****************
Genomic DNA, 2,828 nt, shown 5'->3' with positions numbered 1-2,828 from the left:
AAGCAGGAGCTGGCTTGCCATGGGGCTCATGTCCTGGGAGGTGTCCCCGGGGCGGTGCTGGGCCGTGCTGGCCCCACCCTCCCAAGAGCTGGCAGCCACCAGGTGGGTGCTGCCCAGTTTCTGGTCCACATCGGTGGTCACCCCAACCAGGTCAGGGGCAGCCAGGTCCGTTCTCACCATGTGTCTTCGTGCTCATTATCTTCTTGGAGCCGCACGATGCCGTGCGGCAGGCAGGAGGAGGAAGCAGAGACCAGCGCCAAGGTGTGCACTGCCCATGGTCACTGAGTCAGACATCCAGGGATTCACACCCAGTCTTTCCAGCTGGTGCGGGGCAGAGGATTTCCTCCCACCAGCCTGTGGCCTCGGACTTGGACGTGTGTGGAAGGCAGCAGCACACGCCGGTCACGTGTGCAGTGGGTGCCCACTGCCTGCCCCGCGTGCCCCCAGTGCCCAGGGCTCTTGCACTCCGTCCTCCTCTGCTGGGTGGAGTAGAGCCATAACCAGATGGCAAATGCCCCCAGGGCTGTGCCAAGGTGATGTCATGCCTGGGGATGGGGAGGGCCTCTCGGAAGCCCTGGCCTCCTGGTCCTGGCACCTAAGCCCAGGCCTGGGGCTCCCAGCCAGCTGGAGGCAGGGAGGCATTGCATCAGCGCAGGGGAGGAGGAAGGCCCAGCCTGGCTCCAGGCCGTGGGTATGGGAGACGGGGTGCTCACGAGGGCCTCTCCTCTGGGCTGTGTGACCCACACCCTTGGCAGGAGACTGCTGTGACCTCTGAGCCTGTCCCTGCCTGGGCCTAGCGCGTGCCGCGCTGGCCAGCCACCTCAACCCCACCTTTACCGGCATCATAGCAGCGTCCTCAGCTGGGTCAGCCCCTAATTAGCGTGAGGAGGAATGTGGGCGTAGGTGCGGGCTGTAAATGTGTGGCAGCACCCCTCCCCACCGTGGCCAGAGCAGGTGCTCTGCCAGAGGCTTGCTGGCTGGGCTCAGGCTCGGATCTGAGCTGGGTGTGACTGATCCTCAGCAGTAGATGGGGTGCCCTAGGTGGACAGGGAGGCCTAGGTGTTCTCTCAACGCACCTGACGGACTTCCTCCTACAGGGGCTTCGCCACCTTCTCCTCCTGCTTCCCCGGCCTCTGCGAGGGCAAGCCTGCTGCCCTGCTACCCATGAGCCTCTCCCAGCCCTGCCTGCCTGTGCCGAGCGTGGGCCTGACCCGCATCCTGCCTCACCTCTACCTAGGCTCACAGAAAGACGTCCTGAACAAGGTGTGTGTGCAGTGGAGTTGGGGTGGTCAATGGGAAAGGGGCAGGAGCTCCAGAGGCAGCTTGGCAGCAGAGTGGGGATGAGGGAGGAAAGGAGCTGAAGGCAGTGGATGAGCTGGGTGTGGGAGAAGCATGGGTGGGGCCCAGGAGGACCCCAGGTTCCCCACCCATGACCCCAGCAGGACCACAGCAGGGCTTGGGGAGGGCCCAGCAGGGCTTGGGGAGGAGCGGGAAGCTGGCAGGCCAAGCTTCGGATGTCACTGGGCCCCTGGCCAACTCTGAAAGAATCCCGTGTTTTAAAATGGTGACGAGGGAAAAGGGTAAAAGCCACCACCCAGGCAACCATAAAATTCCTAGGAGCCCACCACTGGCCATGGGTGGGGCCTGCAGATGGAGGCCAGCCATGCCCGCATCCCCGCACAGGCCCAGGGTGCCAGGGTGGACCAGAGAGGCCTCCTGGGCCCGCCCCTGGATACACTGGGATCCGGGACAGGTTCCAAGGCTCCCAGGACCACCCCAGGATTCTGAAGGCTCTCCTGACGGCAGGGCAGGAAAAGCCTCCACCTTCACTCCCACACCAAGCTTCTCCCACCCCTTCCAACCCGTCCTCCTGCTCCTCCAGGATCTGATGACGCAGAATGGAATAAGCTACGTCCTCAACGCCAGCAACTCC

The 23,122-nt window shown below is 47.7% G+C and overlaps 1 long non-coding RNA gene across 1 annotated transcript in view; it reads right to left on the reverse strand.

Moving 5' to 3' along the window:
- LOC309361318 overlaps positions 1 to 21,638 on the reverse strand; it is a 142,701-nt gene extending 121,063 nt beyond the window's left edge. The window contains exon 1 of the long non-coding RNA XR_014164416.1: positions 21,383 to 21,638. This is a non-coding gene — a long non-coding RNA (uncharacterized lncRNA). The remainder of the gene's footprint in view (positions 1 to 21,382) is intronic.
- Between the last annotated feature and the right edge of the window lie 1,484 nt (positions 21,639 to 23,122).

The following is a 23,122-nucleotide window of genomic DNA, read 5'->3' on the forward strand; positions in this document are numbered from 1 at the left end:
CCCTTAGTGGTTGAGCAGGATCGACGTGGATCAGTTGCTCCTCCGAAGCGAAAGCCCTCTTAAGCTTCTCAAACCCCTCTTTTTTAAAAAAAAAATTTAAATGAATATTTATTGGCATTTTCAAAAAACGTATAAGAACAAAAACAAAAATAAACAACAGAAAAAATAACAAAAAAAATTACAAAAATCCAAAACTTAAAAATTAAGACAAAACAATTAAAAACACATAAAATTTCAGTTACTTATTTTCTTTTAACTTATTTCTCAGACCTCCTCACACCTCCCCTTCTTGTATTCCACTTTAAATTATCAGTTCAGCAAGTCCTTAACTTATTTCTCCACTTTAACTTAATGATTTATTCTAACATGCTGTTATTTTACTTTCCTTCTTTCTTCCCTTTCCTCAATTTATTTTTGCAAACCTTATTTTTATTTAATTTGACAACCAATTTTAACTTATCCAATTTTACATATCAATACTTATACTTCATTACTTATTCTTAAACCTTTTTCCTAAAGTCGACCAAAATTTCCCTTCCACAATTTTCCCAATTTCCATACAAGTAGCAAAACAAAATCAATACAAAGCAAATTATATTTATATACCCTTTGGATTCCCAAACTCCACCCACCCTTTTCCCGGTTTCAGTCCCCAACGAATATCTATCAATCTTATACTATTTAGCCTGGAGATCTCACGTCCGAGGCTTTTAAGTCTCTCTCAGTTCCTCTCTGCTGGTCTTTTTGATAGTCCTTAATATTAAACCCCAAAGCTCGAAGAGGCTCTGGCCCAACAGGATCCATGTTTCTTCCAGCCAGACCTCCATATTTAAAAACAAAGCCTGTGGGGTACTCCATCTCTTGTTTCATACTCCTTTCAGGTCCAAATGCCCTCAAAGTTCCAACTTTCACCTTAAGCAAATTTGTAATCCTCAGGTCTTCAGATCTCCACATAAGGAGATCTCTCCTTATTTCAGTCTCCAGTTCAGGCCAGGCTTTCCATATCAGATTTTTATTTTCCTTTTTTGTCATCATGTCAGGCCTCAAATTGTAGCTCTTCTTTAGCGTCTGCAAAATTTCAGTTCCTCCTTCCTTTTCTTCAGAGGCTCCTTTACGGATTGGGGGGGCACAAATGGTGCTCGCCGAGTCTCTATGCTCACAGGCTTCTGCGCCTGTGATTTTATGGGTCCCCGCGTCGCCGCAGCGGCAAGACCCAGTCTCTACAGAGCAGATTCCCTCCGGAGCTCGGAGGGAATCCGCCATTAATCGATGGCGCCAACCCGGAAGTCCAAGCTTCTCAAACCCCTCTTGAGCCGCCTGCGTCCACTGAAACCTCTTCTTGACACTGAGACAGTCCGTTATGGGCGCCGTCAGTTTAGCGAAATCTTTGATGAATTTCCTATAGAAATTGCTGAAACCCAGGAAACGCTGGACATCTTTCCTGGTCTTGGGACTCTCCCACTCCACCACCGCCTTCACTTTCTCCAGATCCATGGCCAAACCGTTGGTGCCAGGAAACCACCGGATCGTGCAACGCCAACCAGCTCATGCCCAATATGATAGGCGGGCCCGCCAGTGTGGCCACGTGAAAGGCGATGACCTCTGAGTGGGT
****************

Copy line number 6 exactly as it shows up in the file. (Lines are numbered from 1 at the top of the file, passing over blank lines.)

- Between the last annotated feature and the right edge of the window lie 1,484 nt (positions 21,639 to 23,122).